Geoff Keighley isn’t worried about E3 making a comeback
Geoff Keighley isn’t sure what E3 is anymore. Even before COVID forced the cancellation of the personal version of the giant video game commercial that’s now masquerading as an industry trade show for three years in a row, the event was already a pale, big three-publisher imitation of its former self.
E3 is coming back. That’s what the organizers said in a very “for realsies this time, you” kind of way. But when I asked Keighley about the prospect of E3 and Summer Game Fest – affectionately known as Not-E3 or, my personal favorite, Keigh-3 – coexisting next year, he just seemed unconvinced that it would be necessary. to be.
“E3 said they would be back. Which I don’t know what that means, right?” he told me at the new personal section of Summer Game Fest in Los Angeles. “So I don’t know what that means.”
His skepticism is well founded. Last year, the ESA said it would host E3 2022 only to cancel not only the in-person event (which was likely justified given that a pandemic is still underway), but also the digital version.
“I don’t know what E3 is,” he said soberly. “I think we need to define what E3 is before we can say whether it’s competitive or not.”
“We are super happy with this experience,” he added. “And the publishers who are really our partners in this also seem very happy with this. So we’ll just keep doing what we’re doing and scaling up.”
Scale is important for newer events like Summer Game Fest, and it’s something Keighley said he thinks about when thinking about its future in a post or even concurrent E3 world. Play Days, the personal part of Keigh-3 open to media and influencers, was a small affair – too small, some argue, without the known presence of the big hitters like Sony, Xbox or Nintendo. (Although Microsoft had a small presence through its id@Xbox indie show and its Samsung Smart TV app.)
Keighley acknowledged criticism that Game Fest wasn’t doing enough. “Some fans clearly wanted more announcements in terms of new games to announce, which is completely justified feedback,” he said. “But we can only show the games that are actually made.”
While there were some notable big names in attendance such as Sonic Limits and Street Fighter 6and the keynote itself had so many space shooters that it became a memePlay Days chose to focus primarily on a smaller, eclectic selection of games from solo and indie developers that, in Keighley’s opinion, seemed almost more appealing than just focusing on what comes out of the big three.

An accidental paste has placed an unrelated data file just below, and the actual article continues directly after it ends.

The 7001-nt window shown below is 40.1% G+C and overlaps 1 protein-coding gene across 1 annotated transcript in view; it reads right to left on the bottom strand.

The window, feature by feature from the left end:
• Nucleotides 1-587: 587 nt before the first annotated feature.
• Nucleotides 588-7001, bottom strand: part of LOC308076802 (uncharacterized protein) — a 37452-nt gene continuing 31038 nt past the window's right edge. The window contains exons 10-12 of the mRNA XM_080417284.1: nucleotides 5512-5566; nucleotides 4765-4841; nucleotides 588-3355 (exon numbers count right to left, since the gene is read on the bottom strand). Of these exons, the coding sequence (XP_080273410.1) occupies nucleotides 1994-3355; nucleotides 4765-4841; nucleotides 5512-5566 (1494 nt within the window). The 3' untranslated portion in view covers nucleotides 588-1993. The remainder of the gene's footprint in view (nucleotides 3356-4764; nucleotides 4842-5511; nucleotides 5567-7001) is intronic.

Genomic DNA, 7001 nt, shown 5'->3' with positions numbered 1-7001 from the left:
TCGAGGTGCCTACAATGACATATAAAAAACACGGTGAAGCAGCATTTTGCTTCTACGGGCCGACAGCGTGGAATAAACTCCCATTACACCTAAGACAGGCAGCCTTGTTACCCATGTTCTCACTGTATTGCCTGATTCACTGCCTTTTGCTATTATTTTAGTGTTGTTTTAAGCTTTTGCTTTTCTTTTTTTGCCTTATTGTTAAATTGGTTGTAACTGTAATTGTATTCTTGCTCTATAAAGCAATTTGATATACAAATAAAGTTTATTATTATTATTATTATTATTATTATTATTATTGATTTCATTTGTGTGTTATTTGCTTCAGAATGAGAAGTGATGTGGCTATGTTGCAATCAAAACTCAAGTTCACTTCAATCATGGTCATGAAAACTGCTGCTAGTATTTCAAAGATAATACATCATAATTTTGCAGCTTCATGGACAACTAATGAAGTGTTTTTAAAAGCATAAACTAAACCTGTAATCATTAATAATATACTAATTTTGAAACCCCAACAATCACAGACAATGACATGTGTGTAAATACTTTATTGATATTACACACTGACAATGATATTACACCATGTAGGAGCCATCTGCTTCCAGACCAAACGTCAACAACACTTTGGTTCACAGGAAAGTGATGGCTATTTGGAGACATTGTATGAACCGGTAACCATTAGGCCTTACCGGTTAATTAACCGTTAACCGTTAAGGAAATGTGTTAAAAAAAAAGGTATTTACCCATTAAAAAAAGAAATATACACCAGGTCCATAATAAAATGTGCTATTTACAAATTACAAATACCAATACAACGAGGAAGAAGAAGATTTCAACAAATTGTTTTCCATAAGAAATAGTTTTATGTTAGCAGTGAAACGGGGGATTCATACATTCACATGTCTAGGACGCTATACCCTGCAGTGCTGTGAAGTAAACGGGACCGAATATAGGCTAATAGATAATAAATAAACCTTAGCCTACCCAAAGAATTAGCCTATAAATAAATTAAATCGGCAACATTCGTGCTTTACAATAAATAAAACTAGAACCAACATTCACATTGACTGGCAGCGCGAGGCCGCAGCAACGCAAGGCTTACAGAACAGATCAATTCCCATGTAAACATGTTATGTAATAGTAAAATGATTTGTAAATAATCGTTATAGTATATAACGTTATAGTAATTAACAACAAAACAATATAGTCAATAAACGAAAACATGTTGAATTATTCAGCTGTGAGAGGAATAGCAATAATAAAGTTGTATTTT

“We have a lot of great indie games here because those are the guys that really need the attention,” he said. “That’s the magic of these events that we can put together.”
He is right. There was something magical about being able to play a game I wouldn’t have had time for otherwise in a big, saturated room like E3 (I say guessing since I’ve never been to an E3… yet† I was charmed by the witchy and spooky yet comfortable vibes of Birth† A little to the left† which contains puzzles that ask “how do these random objects fit together” immediately calmed my object association-obsessed brain. When I asked Keighley what games he liked, he brought up the fantastic Time flies in which you play as a fly tasked with fulfilling as many events on your bucket list as possible, such as “get drunk” or “learn guitar” within your second-long flying life. Such games are buried at E3.
“I just love that we can have a diversity of content here,” Keighley said. “The element of discovery is so important to those independent developers, and I’m proud that we can make indie games a part of the show.”
Speaking at The Game Awards last December, Keighley made a statement: “We must not and will not tolerate abuse, harassment or robbery by anyone, including our online communities.”
While he didn’t name a specific company or developer, it was pretty clear that the comment was related to news surrounding Activision Blizzard. The overwatch publisher was not present at the Game Awards that year, but did show up Call of Duty: Modern Warfare II at Summer Game Fest. “I think the Activision situation has evolved,” he said, noting that “clearly there is a lot of work to be done.”
He said that he and his team are thinking about how to use their platform for good, which is why they have made statements about Ukraine, but that with Game Fest, it is a difficult situation with a delicate balance to consider.
“How do we make sure that the developers’ work is still recognized and part of these shows, while also thinking about the kind of zeitgeist of what’s going on with bigger companies?”
While it’s entirely possible (and maybe easier than Keighley thinks) to do both, Keighley seems to think that Game Fest should just be about the games.
“I think Summer Game Fest is a bit different from The Game Awards. The Game Awards are about recognizing excellence in the industry, an awards ceremony and Summer Game Fest is this video game promotional event. So it’s on a different kind of level.”
Despite Game Fest’s relatively small size, Keighley thinks it’s a success, something he hopes he can replicate elsewhere. He threw out places like London or Australia as options where he could take the event as a way to “decentralize the old model of a trade or consumer show” as is E3. And whether or not E3 actually takes place next year, Keighley isn’t worried about the prospect of competing for the eyes.
“I think it’s a different philosophy,” he said. “A bit like a red ocean versus blue ocean strategy. Do you compete with the comrade in the water, or find your own space? And I hope that Play Days and Summer Game Fest have found their own place.”